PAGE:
Time ripe to eliminate state income tax, senators said
by Cynthia Roldan
November 29, 2015
Source: Post and Courier
COLUMBIA — Two state lawmakers believe 2016 is ripe for eliminating South Carolina’s income tax.
A recent study by the National Center for Policy Analysis revealed that income tax reform efforts by North Carolina’s governor and General Assembly have made the state more competitive with South Carolina.
At the same time, South Carolina’s tax revenues have risen as the state’s economy rebounded from the financial crash of 2008. Next fiscal year, the state expects tax revenues will exceed the current year’s by at least $380 million.
That’s one of the many reasons Sens. Larry Grooms, R-Charleston, and Katrina Shealy, R-Lexington, say they’ll be pushing for eliminating the state’s income tax during the upcoming legislative year.
“I think eliminating personal income tax is going to grow our economy,” Shealy said. “We know that we’re collecting too much money every year. Why not let the people have that back?”
With more money in their pockets, consumers will spend more, Shealy said. Both she and Grooms have introduced legislation that eliminates the income tax in the past, but the bills have languished in committees.
In this upcoming legislative session, discussions in the Senate will be centered on a bill that seeks to increase the gas tax. Shealy and Grooms support that as a user-pay fee with those who use the roads, including out-of-state residents, paying for their upkeep and improvements.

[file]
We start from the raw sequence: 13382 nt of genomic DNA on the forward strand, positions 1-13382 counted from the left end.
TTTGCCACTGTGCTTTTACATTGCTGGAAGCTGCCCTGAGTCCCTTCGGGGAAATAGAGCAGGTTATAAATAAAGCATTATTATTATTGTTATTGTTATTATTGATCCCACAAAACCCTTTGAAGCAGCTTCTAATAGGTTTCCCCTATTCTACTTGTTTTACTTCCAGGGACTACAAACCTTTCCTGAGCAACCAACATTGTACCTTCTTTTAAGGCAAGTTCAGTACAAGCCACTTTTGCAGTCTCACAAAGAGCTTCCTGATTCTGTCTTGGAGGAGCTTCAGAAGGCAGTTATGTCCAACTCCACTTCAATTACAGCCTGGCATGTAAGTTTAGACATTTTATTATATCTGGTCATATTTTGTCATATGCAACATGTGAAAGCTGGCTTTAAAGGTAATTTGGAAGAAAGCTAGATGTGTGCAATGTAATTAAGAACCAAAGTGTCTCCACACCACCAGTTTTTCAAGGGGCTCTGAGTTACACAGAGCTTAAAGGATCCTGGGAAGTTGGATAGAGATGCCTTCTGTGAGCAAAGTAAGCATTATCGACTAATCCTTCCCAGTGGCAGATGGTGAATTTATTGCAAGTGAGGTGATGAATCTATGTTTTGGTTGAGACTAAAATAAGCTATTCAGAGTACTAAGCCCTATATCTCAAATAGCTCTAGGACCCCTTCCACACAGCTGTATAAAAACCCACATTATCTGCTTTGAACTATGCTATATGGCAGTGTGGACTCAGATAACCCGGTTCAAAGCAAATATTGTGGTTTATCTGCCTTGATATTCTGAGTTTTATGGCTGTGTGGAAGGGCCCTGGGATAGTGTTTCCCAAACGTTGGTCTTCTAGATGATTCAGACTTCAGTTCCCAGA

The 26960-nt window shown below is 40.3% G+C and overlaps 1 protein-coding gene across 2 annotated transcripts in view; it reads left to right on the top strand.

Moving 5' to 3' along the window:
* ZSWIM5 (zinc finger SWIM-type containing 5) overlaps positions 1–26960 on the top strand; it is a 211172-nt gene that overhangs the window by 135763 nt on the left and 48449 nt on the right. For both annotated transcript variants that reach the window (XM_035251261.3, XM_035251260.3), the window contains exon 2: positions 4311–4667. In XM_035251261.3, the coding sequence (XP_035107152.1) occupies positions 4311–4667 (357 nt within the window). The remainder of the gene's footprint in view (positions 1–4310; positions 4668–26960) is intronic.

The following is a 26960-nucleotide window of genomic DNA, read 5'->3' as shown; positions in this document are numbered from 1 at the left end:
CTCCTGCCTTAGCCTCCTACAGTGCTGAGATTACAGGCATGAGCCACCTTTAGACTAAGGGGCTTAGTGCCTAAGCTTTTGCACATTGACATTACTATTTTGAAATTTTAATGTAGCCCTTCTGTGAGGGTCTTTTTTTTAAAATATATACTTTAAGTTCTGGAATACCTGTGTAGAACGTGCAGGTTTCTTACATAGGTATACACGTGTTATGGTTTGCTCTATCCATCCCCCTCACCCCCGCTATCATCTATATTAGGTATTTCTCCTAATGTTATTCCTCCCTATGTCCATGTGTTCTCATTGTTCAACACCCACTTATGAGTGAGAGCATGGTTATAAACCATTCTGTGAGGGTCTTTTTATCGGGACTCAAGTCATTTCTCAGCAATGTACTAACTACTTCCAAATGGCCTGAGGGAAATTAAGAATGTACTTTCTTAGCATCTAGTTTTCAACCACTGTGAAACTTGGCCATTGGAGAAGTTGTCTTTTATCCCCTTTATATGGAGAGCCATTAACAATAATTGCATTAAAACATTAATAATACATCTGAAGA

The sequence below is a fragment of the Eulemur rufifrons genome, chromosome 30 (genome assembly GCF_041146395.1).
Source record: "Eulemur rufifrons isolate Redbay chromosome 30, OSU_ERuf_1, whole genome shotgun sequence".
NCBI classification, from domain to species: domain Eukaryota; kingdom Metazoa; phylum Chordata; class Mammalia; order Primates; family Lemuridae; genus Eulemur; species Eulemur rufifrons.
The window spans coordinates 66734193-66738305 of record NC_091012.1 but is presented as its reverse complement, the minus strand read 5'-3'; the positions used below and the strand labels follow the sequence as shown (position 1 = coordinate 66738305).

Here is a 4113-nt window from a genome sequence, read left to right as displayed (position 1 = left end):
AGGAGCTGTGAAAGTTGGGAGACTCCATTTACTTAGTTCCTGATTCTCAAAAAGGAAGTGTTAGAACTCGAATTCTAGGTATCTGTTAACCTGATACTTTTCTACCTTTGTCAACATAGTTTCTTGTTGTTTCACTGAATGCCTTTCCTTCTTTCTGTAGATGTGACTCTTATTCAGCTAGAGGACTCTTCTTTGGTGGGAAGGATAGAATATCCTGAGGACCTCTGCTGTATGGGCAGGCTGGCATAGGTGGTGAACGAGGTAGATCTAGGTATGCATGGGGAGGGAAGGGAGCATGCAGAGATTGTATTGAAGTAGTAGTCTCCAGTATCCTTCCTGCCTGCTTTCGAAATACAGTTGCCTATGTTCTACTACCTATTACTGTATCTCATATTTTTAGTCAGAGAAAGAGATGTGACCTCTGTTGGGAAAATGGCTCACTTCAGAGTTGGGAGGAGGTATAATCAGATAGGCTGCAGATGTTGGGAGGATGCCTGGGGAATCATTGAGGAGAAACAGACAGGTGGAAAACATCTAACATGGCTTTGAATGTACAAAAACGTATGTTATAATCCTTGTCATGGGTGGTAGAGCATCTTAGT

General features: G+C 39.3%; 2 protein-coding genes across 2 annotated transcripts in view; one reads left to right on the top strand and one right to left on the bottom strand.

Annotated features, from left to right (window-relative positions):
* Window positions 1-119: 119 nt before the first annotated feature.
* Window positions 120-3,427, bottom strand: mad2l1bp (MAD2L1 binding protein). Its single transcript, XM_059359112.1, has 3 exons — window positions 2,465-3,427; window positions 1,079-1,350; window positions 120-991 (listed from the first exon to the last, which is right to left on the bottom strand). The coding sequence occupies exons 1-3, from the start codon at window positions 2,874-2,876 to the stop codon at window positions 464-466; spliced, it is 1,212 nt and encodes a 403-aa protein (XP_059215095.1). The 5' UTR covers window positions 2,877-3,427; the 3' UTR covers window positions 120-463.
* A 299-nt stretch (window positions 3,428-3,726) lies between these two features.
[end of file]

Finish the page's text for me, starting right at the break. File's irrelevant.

But they also supported Gov. Nikki Haley’s call last session for coupling a phased in 10 cents a gallon gas-tax increase with a 2 percent reduction in the income tax. But they want to take it further by eliminating the income tax.
“I would rather see everybody who pays for the roads be the ones who use the roads,” Grooms said. “There’s a lot of folks who are getting a free ride on the backs of those who are here working.”
Both know, however, that there will be a showdown between several lawmakers who believe the state should not increase the gas tax, and instead use the extra money in the budget to fix the roads. But Shealy said if lawmakers are serious about heeding to the call citizens have made to fix — and properly maintain — the state’s roads, using extra money when they come by it just won’t do.
“If we get them fixed, we can’t let ourselves get back to where we are now,” Shealy said. “And where we are now is abysmal place. Our roads are just going to just get worse and worse.”